Although I really liked ‘Okja’, it didn’t quite meet up to my (extremely high) expectations. It did get a little too sentimental and manipulative for my tastes. Visually, it was a huge treat and the central performance by Seo Hyun was exceptional. The wider ensemble cast were also all fantastic, providing humour as well as showing the vulnerable side of seemingly powerful characters. I’m a proponent of this type of bold, risk-taking singularly visionary film-making, whatever platform it chooses and I hope we get to see much more like it. However, I was a little disappointed by ‘Okja’ – I need to keep my anticipation in check next time! 

Fiona’s rating: 8.5 out of 10

 

David Espinosa’s Latest Movie Is Set To Give Cinema Listings A New Lease Of ‘Life’ This Spring.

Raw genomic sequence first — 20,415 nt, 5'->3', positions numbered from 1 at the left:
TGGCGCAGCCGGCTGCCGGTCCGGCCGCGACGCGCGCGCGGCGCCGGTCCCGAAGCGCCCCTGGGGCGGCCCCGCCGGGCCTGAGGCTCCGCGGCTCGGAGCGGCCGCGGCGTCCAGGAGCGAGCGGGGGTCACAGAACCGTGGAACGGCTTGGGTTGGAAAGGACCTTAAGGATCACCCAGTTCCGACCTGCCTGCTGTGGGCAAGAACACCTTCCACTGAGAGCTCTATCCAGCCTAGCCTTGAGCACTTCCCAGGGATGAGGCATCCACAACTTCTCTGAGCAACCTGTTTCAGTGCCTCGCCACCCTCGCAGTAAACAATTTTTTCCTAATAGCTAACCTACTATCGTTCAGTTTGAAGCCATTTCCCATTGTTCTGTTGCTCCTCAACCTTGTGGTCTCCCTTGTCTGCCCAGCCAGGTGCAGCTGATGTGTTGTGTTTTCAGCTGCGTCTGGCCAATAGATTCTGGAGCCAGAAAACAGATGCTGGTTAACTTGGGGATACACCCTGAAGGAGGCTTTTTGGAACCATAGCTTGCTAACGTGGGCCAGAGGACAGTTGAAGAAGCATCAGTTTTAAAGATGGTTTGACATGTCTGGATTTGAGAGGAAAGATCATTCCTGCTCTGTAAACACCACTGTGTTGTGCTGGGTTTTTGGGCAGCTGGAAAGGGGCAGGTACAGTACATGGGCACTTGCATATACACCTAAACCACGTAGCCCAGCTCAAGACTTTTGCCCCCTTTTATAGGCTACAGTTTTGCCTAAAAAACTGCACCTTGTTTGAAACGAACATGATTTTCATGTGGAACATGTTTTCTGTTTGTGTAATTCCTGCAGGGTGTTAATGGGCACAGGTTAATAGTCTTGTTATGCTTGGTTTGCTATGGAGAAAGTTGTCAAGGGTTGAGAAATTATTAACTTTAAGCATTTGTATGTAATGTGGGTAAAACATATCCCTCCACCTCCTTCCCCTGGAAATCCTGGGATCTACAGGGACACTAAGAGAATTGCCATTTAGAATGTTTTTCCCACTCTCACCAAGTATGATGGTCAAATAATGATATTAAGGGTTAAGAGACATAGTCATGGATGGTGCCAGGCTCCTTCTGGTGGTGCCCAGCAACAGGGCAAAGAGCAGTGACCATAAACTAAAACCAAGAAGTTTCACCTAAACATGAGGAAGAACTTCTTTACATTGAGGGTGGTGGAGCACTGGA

Establishing a prime spot at this year’s Super Bowl, ‘Life’ tells the story of a breakthrough discovery made by an international space crew; a benign single celled organism finally cements theories that life exists beyond Planet Earth. Following preliminary research, the crew soon face the desperate consequences of their discovery as they realise this particular lifeform is more intelligent than they had anticipated.

With the writers of ‘Deadpool’ and a stellar cast boasting Rebecca Ferguson, Jake Gyllenhaal and Ryan Reynolds, ‘Life’ promises to be one heck of a sci-fi thriller. The movie has certainly enjoyed teasing fans on social media by tweeting a healthy barrage of GIFs, one tweet earlier this week read: